Sharing the Christmas Story

“I know this story.”

Every year at some point in the first week of Advent, I hear the exasperated proclamation of a student, “But I know this story! I heard it last year. I know what happens.” 

I appreciate the honesty that children bring to our study of scripture and to our common worship. Indeed, we know the story. We know that the prophets promised, the angels proclaimed, Mary and Joseph journeyed, shepherds watched, and magi searched.

We know that a baby will be born and creation will rejoice. We know the story, and yet, on Christmas Eve, we will still read from Luke 2 and hear about a Roman census, Bethlehem, and an overbooked inn. We repeat the story because the story itself shapes us as a community of believers.

For the past two weeks, I have spent almost every night rehearsing with students who are participating in the 4:30 p.m. Christmas Eve service. The angels can hardly contain their enthusiasm as they practice shouting “Glory to God in the highest heavens.”

Our readers work through scripture passages so that each word can be heard and understood. Our shepherds talk about the challenges of taking care of sheep. Parents share stories about their experiences in pageants past. Each night, I have the privilege of seeing a sermon as these young people make the story their own.

Our magi preach generosity as they design evermore impressive gifts to bring. Our innkeeper teaches hospitality, making room when there was none. Our choir preaches community as they work together to tell the story in song as well as spoken word. Our congregation preaches when we pause and turn to worship a baby born 2,000 years ago and in a town far away.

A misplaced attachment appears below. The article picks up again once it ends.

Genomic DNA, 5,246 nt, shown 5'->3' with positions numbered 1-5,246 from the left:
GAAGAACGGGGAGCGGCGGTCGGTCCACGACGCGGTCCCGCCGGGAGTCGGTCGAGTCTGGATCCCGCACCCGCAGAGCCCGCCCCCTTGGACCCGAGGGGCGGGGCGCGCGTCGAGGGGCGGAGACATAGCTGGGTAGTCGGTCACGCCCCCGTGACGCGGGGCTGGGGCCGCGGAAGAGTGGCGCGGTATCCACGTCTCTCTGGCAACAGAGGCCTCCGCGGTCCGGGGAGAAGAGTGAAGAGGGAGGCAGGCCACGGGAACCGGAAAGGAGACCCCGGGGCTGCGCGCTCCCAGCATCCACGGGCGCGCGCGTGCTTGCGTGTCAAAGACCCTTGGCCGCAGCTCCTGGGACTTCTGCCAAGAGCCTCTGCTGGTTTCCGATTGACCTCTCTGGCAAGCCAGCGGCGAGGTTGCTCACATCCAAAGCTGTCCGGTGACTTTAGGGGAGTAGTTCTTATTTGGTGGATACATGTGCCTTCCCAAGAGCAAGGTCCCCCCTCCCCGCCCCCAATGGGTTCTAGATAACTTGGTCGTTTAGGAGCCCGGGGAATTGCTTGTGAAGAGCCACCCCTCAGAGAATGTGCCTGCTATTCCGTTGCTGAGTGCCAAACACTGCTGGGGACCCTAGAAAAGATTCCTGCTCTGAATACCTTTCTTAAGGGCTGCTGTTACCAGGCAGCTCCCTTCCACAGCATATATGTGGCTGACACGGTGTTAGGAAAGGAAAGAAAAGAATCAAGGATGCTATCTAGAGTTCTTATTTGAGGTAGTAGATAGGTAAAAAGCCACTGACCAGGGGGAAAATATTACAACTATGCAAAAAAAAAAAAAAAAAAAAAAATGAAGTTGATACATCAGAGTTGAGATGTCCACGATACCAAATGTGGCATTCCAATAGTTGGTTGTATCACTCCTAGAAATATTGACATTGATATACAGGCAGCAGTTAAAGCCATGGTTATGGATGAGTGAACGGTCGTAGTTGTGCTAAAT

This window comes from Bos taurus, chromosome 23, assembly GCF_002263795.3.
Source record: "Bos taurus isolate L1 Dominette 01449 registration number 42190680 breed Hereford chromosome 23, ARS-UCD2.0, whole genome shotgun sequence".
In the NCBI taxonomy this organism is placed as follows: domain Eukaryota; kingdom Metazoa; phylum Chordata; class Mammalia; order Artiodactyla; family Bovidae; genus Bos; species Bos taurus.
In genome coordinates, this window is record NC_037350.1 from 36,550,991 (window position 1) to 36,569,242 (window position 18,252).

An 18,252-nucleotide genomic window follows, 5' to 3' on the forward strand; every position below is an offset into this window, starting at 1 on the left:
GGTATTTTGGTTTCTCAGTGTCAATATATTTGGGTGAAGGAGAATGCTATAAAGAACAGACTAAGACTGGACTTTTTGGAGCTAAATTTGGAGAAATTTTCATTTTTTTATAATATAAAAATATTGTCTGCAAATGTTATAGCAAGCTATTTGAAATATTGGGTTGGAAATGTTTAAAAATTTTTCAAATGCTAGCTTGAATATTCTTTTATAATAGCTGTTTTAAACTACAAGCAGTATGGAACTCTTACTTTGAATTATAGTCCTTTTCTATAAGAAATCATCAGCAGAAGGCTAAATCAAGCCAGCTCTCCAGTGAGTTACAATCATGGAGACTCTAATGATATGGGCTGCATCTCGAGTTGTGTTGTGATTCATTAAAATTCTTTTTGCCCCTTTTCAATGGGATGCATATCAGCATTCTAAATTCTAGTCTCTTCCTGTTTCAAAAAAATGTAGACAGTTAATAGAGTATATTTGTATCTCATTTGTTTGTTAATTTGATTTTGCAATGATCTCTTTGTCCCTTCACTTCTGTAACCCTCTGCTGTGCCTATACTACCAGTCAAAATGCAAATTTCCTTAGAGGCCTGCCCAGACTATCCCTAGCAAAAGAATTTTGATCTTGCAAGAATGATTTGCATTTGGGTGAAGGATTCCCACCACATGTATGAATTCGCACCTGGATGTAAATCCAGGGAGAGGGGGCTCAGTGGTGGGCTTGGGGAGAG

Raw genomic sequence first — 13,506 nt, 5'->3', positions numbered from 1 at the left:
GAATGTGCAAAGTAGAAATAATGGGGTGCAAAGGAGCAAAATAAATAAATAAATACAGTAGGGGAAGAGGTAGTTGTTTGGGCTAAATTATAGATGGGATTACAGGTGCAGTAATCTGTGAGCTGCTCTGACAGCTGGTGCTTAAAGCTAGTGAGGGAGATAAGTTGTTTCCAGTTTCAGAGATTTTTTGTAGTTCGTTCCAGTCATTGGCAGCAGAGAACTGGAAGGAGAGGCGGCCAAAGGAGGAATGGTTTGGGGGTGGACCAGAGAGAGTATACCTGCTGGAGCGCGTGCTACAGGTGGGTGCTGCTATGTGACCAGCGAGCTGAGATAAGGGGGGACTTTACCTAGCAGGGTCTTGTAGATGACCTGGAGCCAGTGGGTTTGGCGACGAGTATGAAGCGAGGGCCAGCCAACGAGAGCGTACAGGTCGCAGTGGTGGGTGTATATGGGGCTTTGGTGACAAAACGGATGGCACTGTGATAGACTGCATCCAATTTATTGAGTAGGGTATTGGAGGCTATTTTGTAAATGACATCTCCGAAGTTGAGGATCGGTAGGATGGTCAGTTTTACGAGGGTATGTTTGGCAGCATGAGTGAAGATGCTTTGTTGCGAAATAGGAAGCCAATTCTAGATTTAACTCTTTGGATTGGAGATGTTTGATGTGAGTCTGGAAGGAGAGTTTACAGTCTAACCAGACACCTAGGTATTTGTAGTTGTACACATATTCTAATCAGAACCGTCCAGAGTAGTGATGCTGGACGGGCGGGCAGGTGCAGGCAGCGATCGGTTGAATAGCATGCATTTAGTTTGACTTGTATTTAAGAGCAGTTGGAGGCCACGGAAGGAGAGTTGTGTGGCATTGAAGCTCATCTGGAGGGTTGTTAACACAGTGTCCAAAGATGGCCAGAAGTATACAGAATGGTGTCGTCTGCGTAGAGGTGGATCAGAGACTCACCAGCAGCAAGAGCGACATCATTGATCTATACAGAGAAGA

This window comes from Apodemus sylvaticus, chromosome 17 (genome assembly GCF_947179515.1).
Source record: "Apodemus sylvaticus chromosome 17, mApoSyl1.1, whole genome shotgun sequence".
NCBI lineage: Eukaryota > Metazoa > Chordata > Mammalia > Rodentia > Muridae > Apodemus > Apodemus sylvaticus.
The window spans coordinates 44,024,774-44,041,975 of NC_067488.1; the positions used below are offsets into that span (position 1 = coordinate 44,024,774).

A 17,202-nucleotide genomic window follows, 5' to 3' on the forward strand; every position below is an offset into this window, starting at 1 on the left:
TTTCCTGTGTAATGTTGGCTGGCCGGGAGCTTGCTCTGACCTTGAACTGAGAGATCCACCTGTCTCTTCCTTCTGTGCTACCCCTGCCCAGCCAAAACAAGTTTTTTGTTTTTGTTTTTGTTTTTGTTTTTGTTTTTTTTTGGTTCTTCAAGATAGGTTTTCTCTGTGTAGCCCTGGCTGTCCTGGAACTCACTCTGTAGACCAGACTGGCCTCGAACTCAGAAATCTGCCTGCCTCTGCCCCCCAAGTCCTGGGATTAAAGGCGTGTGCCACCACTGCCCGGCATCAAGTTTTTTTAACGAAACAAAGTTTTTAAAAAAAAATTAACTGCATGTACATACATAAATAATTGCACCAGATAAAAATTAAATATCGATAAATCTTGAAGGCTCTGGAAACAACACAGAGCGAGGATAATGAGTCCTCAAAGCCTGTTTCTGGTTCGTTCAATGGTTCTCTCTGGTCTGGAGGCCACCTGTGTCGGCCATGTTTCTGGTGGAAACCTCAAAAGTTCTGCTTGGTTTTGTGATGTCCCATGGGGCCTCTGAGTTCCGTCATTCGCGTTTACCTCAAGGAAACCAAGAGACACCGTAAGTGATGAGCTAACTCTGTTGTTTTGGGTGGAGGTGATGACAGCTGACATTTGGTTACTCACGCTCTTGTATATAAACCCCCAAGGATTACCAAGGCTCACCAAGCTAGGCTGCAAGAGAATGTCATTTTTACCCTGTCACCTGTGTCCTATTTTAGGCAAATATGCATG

By the fourth week of Advent, I hear something new. I hear our fifth-grade students getting ready to tell the two and three year olds the Christmas story smiling with a learned wisdom, “I know this story, I’ve heard it before. Let me tell you what happens next.” I see our first and second graders creating angels and saying to one another, “We don’t really know what the angels looked like… I wonder how big their wings are. I wonder if Mary thought they were beautiful?”

This is the week I have four year olds tell me that in a few years they will be shepherds and help little children find Jesus on Christmas Eve. During our Coffee and Fellowship, you will see parents and great-grandparents hear the story told again, with details only a five-year-old child will remember.

At the 11:00 p.m. service in the dark of the night, I will see your faces awash in candlelight as we read from John 1. In each moment, as the story is told, we are changed. 

Yes, it is a story we know, and yet, it is also a story so fundamental to who we are and to whom we belong that we will repeat it again and again. We will repeat it so many times that the story moves from simple words to being part of who we are.